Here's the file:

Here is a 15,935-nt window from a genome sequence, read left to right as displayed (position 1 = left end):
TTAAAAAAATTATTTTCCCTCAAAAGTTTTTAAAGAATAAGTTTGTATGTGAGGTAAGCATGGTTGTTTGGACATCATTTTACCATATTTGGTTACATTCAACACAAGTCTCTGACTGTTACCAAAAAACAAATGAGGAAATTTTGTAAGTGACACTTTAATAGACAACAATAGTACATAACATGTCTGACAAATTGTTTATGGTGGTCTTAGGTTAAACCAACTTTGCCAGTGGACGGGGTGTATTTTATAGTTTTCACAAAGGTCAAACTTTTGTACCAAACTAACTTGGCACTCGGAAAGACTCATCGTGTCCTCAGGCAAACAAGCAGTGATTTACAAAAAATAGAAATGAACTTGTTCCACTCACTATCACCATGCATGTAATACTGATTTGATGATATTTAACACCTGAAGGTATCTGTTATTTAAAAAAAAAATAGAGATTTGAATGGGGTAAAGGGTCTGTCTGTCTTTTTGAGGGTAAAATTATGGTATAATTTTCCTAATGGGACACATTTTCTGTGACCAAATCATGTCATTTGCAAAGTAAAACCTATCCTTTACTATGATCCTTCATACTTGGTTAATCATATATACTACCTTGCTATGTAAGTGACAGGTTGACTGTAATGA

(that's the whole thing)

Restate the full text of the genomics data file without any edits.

Here is a 15,935-nt window from a genome sequence, read left to right as displayed (position 1 = left end):
TTAAAAAAATTATTTTCCCTCAAAAGTTTTTAAAGAATAAGTTTGTATGTGAGGTAAGCATGGTTGTTTGGACATCATTTTACCATATTTGGTTACATTCAACACAAGTCTCTGACTGTTACCAAAAAACAAATGAGGAAATTTTGTAAGTGACACTTTAATAGACAACAATAGTACATAACATGTCTGACAAATTGTTTATGGTGGTCTTAGGTTAAACCAACTTTGCCAGTGGACGGGGTGTATTTTATAGTTTTCACAAAGGTCAAACTTTTGTACCAAACTAACTTGGCACTCGGAAAGACTCATCGTGTCCTCAGGCAAACAAGCAGTGATTTACAAAAAATAGAAATGAACTTGTTCCACTCACTATCACCATGCATGTAATACTGATTTGATGATATTTAACACCTGAAGGTATCTGTTATTTAAAAAAAAAATAGAGATTTGAATGGGGTAAAGGGTCTGTCTGTCTTTTTGAGGGTAAAATTATGGTATAATTTTCCTAATGGGACACATTTTCTGTGACCAAATCATGTCATTTGCAAAGTAAAACCTATCCTTTACTATGATCCTTCATACTTGGTTAATCATATATACTACCTTGCTATGTAAGTGACAGGTTGACTGTAATGA